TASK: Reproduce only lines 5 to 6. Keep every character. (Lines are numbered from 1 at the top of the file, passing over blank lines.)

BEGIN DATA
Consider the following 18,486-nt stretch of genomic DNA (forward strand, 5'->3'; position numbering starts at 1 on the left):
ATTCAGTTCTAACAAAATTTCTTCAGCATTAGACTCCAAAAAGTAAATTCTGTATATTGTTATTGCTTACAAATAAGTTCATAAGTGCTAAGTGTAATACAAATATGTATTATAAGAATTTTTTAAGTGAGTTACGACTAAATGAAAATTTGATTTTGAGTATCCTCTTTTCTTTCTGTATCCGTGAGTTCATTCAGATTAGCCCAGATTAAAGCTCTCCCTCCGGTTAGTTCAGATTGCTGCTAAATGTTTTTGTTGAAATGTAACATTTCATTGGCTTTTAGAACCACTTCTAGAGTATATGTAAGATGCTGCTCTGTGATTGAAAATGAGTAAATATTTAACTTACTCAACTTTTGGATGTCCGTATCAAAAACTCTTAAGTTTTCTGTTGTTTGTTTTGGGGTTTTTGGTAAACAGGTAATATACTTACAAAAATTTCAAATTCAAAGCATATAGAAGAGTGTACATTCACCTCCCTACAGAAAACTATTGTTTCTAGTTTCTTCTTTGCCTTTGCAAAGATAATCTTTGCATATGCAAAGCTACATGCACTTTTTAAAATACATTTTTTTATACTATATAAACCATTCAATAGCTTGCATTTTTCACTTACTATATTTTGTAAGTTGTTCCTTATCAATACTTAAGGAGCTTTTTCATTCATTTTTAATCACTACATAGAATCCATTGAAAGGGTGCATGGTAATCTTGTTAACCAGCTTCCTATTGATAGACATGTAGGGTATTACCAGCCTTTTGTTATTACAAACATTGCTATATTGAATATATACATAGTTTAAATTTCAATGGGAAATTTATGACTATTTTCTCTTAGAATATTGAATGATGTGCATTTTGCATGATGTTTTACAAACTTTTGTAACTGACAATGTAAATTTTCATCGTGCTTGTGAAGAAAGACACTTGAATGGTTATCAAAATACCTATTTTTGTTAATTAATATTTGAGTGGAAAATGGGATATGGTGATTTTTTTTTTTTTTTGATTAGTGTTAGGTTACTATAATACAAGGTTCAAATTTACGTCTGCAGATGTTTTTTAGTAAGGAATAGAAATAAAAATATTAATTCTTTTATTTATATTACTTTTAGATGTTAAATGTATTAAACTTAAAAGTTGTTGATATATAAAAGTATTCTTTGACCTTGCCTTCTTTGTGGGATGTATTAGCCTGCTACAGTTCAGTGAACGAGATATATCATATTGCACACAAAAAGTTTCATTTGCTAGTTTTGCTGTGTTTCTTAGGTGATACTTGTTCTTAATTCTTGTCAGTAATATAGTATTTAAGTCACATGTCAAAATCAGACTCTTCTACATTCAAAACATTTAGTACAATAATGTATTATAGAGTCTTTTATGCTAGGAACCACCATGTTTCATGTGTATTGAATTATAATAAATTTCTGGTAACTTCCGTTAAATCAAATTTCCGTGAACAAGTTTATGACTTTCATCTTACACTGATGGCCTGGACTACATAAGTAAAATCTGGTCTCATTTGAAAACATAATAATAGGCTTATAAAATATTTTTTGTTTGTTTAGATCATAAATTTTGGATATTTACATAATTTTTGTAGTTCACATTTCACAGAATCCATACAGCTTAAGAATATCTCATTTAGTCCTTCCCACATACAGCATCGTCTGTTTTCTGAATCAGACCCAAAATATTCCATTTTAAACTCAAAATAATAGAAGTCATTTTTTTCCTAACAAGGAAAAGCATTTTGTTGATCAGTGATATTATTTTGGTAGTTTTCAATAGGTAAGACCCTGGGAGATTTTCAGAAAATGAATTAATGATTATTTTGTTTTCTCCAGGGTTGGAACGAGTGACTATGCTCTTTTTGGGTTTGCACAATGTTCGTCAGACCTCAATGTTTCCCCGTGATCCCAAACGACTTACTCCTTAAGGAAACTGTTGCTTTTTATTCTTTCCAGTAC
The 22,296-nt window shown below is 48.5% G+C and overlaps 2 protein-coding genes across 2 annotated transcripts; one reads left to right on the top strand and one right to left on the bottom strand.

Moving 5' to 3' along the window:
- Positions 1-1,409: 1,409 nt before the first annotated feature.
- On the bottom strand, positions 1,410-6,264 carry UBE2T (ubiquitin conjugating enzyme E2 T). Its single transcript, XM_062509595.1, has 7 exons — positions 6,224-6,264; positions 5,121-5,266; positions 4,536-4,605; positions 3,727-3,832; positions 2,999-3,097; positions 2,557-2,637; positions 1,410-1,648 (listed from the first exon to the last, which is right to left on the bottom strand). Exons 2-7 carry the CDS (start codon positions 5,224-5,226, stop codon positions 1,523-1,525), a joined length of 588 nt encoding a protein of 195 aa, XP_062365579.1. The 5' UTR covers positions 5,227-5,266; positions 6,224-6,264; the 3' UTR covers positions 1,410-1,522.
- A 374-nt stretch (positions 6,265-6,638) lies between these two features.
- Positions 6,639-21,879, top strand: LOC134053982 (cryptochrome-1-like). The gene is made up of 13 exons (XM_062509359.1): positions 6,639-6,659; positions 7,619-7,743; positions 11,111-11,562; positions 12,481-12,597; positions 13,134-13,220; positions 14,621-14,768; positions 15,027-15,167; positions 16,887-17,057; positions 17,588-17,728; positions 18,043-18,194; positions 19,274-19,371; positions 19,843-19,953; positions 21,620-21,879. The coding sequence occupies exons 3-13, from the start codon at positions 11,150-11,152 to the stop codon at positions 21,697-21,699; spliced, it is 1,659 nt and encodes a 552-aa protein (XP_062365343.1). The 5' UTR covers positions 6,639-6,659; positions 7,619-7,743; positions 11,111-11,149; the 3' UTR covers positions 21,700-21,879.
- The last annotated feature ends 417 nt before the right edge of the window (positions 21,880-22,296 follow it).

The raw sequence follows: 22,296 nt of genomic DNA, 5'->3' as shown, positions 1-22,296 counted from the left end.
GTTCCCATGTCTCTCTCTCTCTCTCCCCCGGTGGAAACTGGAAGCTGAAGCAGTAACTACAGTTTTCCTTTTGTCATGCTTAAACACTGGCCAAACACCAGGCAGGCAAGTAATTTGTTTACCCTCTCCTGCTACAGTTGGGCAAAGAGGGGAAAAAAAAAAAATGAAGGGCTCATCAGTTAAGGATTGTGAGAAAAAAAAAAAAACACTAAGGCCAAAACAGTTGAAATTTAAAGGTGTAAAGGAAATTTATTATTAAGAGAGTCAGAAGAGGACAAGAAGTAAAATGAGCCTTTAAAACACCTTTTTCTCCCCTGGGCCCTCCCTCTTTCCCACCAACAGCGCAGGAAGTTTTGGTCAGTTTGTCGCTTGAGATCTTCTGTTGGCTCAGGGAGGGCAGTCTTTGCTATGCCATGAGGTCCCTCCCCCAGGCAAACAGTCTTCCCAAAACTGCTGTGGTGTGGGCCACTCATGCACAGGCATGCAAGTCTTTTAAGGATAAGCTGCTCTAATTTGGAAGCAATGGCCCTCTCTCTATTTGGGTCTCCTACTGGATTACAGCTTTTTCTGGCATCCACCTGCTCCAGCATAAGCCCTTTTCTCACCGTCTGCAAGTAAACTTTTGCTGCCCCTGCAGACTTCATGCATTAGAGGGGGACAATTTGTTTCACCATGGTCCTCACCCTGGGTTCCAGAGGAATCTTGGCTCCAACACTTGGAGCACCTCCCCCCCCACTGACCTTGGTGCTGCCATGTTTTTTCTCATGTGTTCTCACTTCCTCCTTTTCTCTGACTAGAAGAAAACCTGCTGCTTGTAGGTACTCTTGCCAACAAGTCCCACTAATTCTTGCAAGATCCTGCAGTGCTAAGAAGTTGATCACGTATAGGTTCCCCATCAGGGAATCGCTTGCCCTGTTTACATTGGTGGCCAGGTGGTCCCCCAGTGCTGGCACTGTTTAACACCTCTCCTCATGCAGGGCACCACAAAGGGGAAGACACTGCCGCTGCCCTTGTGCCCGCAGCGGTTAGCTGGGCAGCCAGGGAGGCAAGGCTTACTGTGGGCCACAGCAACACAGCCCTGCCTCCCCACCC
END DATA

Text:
- Positions 1-1,409: 1,409 nt before the first annotated feature.
- On the bottom strand, positions 1,410-6,264 carry UBE2T (ubiquitin conjugating enzyme E2 T). Its single transcript, XM_062509595.1, has 7 exons — positions 6,224-6,264; positions 5,121-5,266; positions 4,536-4,605; positions 3,727-3,832; positions 2,999-3,097; positions 2,557-2,637; positions 1,410-1,648 (listed from the first exon to the last, which is right to left on the bottom strand). Exons 2-7 carry the CDS (start codon positions 5,224-5,226, stop codon positions 1,523-1,525), a joined length of 588 nt encoding a protein of 195 aa, XP_062365579.1. The 5' UTR covers positions 5,227-5,266; positions 6,224-6,264; the 3' UTR covers positions 1,410-1,522.